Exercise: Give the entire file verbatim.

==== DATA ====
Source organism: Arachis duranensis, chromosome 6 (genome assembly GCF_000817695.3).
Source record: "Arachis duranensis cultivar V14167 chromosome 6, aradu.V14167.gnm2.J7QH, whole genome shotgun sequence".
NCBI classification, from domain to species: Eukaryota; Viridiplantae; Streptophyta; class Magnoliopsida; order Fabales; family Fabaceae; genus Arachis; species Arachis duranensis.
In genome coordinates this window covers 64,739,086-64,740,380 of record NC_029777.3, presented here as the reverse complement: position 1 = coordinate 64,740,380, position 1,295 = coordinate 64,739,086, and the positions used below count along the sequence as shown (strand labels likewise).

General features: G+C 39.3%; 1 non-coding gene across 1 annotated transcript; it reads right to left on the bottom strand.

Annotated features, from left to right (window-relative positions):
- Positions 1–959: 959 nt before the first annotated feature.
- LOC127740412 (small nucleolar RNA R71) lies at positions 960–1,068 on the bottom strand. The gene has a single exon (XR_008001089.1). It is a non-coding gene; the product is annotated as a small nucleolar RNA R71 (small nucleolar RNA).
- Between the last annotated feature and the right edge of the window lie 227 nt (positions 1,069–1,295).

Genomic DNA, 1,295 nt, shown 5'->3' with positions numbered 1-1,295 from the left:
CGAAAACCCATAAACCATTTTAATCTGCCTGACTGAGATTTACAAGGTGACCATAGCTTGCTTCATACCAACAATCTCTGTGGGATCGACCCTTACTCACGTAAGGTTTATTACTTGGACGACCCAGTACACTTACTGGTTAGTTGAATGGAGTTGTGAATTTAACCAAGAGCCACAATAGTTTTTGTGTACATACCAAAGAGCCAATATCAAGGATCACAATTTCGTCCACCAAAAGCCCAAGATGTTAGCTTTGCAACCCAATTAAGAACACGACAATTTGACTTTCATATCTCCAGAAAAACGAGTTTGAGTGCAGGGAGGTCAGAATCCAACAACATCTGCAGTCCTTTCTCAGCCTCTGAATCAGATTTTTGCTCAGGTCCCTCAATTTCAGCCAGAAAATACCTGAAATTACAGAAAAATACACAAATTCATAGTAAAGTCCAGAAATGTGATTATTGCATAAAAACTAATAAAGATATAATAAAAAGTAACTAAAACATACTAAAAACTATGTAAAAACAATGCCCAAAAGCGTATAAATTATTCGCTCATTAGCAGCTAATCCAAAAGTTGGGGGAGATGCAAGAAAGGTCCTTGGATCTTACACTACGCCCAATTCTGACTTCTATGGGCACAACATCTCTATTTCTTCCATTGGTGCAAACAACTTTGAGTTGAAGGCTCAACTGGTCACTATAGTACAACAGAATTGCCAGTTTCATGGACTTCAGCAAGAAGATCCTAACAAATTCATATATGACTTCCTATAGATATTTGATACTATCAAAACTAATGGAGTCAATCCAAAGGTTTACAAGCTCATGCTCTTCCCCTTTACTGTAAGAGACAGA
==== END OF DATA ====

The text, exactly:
Source organism: Arachis duranensis, chromosome 6 (genome assembly GCF_000817695.3).
Source record: "Arachis duranensis cultivar V14167 chromosome 6, aradu.V14167.gnm2.J7QH, whole genome shotgun sequence".
NCBI classification, from domain to species: Eukaryota; Viridiplantae; Streptophyta; class Magnoliopsida; order Fabales; family Fabaceae; genus Arachis; species Arachis duranensis.
In genome coordinates this window covers 64,739,086-64,740,380 of record NC_029777.3, presented here as the reverse complement: position 1 = coordinate 64,740,380, position 1,295 = coordinate 64,739,086, and the positions used below count along the sequence as shown (strand labels likewise).

General features: G+C 39.3%; 1 non-coding gene across 1 annotated transcript; it reads right to left on the bottom strand.

Annotated features, from left to right (window-relative positions):
- Positions 1–959: 959 nt before the first annotated feature.
- LOC127740412 (small nucleolar RNA R71) lies at positions 960–1,068 on the bottom strand. The gene has a single exon (XR_008001089.1). It is a non-coding gene; the product is annotated as a small nucleolar RNA R71 (small nucleolar RNA).
- Between the last annotated feature and the right edge of the window lie 227 nt (positions 1,069–1,295).

Genomic DNA, 1,295 nt, shown 5'->3' with positions numbered 1-1,295 from the left:
CGAAAACCCATAAACCATTTTAATCTGCCTGACTGAGATTTACAAGGTGACCATAGCTTGCTTCATACCAACAATCTCTGTGGGATCGACCCTTACTCACGTAAGGTTTATTACTTGGACGACCCAGTACACTTACTGGTTAGTTGAATGGAGTTGTGAATTTAACCAAGAGCCACAATAGTTTTTGTGTACATACCAAAGAGCCAATATCAAGGATCACAATTTCGTCCACCAAAAGCCCAAGATGTTAGCTTTGCAACCCAATTAAGAACACGACAATTTGACTTTCATATCTCCAGAAAAACGAGTTTGAGTGCAGGGAGGTCAGAATCCAACAACATCTGCAGTCCTTTCTCAGCCTCTGAATCAGATTTTTGCTCAGGTCCCTCAATTTCAGCCAGAAAATACCTGAAATTACAGAAAAATACACAAATTCATAGTAAAGTCCAGAAATGTGATTATTGCATAAAAACTAATAAAGATATAATAAAAAGTAACTAAAACATACTAAAAACTATGTAAAAACAATGCCCAAAAGCGTATAAATTATTCGCTCATTAGCAGCTAATCCAAAAGTTGGGGGAGATGCAAGAAAGGTCCTTGGATCTTACACTACGCCCAATTCTGACTTCTATGGGCACAACATCTCTATTTCTTCCATTGGTGCAAACAACTTTGAGTTGAAGGCTCAACTGGTCACTATAGTACAACAGAATTGCCAGTTTCATGGACTTCAGCAAGAAGATCCTAACAAATTCATATATGACTTCCTATAGATATTTGATACTATCAAAACTAATGGAGTCAATCCAAAGGTTTACAAGCTCATGCTCTTCCCCTTTACTGTAAGAGACAGA